King of Porsche specialists Ruf pays homage to perhaps the most desirable classic 911 of all.
In 2010, Alois Ruf Jr took a customer out in one of his family firm’s cars.
Now there’s nothing unusual in that act itself, particularly for an haute manufacturer, where production volumes are infinitesimal by wider industry standards and the boss is just as likely to be found observing test benches as they are sitting in the boardroom (assuming there is a boardroom).
You’ll be relieved to hear those Pirelli P7s – the tyre invented so Lamborghini could furnish the Countach LP400S with 345-section rear tyres – aren’t made from the original compound. It’s a more modern compound in the classic dimensions and tread pattern
The difference this time was that the car, though authentically Ruf, wasn’t referenced in any official literature. More than that, to anybody not embedded with the small factory operation in Pfaffenhausen in Bavaria, it didn’t even exist. An almost illicit one-off, its remit was to satisfy Alois Jr’s need for something that could express the wildness of 1970s Porsche motorsport, only in road-legal guise and with Ruf standards of everyday drivability.
No surprise that this idea hit the bullseye. The client decided he too needed one, and the result is this stunning Blau Metallic Ruf 3.4 RSR. It was completed only this year, and while that isn’t to say that every 3.4 RSR will take Ruf more than a decade to build – nothing like – the process is extremely involved. In fact, the transformation that makes original E Series 911 chassis become spectacular 1973 Carrera 2.8 RSR homage is so labour intensive that Ruf Jr says constructing each individual car is comparable to constructing a complete prototype.
It means that, in addition to fulfilling orders for the carbon-tubbed SCR supercar, plus the main business of restoring and gestating icons such as the 964 RCT Evo, and developing big-power, high-speed packages for the 992 911, Ruf has capacity for just one 3.4 RSR annually.
So what exactly is it, beyond being fantastically rare? The significance of the letters is well known: the original 2.8-litre Carrera RSR was the racing car the duck-tailed 2.7-litre Carrera RS homologated for Group 4. Today you’ll pay around $1.3 million for an RS but at least double that for an RSR, of which just 55 were initially made. Most RSRs are liveried up, but even on those lacking war paint, the upgrades to the 2.7 RS leap out. Most obvious are the distended rear arches, the low-hanging chin intake, and the twin exhaust outlets. In fact, if you want to know what a 2.8 RSR looks like, barring the Ruf-specific bonnet filler and charming fogs, simply drink in this 3.4 RSR.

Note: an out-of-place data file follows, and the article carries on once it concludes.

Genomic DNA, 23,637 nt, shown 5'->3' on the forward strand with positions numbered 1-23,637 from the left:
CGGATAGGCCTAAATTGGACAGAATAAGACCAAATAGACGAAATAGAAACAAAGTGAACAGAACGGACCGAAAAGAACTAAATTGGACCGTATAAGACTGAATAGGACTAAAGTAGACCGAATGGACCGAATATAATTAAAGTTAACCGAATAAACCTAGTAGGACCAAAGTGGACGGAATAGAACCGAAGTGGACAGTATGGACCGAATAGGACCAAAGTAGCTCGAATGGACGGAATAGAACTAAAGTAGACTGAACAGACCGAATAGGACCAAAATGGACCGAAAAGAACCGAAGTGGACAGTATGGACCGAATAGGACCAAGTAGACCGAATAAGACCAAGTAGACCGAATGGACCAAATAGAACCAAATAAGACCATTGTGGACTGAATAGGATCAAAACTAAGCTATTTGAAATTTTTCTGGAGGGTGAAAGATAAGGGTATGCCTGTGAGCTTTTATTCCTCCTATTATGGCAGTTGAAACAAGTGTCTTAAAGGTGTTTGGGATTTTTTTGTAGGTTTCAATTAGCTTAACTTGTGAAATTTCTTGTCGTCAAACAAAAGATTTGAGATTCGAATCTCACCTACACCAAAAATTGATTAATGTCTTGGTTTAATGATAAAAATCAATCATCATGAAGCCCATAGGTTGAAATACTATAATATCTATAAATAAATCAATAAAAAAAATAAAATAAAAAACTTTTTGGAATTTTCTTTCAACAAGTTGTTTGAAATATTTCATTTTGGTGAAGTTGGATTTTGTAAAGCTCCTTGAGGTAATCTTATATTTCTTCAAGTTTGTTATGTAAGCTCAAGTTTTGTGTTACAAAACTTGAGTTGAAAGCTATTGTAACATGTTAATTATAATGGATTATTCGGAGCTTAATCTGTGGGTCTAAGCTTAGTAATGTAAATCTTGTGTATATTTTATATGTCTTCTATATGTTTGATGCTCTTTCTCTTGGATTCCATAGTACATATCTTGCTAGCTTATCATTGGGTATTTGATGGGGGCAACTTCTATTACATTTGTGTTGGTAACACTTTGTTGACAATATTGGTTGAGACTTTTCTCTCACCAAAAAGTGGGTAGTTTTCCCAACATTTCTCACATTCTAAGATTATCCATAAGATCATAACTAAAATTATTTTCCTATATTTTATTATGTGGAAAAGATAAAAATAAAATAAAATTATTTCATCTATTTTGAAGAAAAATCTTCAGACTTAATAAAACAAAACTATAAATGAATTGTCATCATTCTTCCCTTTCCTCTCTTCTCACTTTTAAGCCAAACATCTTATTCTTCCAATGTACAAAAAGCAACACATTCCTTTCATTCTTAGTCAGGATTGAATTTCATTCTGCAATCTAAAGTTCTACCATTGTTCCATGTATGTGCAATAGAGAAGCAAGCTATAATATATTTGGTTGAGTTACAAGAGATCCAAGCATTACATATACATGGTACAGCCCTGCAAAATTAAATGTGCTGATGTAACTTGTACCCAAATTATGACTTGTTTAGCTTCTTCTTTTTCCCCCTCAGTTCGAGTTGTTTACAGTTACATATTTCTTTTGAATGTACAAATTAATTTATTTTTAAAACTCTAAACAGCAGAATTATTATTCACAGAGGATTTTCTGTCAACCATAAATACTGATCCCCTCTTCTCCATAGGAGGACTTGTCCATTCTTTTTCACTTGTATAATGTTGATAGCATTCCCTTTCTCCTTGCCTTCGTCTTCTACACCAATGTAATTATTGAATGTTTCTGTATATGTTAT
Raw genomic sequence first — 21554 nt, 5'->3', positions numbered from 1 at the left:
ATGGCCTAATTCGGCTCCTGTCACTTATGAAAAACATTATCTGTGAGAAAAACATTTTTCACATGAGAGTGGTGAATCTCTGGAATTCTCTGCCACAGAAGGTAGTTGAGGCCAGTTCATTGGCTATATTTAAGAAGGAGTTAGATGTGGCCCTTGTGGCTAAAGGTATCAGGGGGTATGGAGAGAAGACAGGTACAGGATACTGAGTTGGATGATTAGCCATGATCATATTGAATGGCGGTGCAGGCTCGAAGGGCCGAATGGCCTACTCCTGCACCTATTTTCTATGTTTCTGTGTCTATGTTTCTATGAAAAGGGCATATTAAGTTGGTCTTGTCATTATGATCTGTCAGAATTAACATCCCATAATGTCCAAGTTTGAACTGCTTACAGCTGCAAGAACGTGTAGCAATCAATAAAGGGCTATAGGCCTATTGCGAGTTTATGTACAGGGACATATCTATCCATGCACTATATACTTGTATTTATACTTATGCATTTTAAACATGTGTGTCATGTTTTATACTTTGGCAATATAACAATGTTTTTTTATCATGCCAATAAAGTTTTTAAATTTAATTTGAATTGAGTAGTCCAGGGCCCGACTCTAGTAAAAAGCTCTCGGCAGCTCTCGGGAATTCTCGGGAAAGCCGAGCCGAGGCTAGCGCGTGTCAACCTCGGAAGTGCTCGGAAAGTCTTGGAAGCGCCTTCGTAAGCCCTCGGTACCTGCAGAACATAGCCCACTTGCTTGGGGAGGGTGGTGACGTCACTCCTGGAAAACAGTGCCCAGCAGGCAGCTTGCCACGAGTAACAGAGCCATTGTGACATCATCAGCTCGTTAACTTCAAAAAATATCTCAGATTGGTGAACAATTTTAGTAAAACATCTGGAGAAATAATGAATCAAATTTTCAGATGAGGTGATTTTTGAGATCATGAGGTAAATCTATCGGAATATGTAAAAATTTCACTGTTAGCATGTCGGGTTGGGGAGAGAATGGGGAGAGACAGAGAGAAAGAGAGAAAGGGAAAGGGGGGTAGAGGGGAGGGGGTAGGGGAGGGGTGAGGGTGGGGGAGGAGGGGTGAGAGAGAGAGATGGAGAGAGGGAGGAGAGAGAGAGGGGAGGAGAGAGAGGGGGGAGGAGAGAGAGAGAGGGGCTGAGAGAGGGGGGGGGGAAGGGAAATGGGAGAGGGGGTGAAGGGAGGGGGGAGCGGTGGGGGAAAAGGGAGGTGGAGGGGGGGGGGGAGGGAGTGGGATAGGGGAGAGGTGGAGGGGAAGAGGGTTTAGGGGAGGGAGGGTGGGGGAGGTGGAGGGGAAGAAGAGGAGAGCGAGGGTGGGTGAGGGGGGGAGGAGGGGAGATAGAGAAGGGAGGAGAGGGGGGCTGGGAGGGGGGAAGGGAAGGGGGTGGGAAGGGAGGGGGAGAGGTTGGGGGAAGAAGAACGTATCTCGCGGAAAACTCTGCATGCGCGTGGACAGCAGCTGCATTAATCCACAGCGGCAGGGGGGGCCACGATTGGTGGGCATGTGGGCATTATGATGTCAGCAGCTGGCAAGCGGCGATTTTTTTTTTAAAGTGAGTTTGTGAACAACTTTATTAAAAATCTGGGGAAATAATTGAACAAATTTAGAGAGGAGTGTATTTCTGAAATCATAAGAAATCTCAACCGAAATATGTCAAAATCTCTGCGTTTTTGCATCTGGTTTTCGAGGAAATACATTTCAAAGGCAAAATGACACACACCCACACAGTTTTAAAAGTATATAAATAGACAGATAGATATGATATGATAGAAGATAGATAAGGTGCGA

Fold open the boot and there it is: the air-cooled flat six that forms the centrepiece of every classic Porsche driving experience. Ruf does not modify an original 2.8-litre RSR engine because, assuming you could find one, such an act would be tantamount to vandalism, even by hands as skilled and respected as these. Instead it finds a Carrera 3.2 block (which was strong enough to be shared with the 930 Turbo) and takes it out to 3.4 litres, with new pistons raising the compression ratio, more radical cams (marginally less wild than those found in an actual 2.8 RSR) and six ‘high velocity stacks’, each with their own throttle body. Just as important as any of that is the switch from mechanical injection to digital injection.
It’s all controlled by a modern Bosch Motronic ECU, which underpins the enhanced drivability of the 3.4 RSR, when compared with an original. Unlike that of its inspiration, this engine can adapt to different temperatures and octane ratings, and also features knock control. Naturally, as well as looking gloriously neat and honest, the engine bay is also near-identical to that of an original RSR in terms of appearance, though experts would be able to pick out small differences here and there.
In the metal this is a pint-sized thing; simple yet dripping in irresistible details, thuggish yet puppy-ish, and diminutive yet in possession of monstrous presence. What an utter honey, and just look at those fat, 285-section Pirelli P7s.
Slip over the low-slung members of the full roll cage and into the period seats and, though this is another 911 restomod, there’s no questionable artistic licence being exercised inside this cabin. It is to 2.8 RSR specification, though the originality of materials in combination with the level of fit and general solidity that modern-day Ruf achieves is captivating in itself. The place is hardcore but also habitable, and visibility is predictably superb compared with modern incarnations of the 911s, which themselves aren’t at all bad.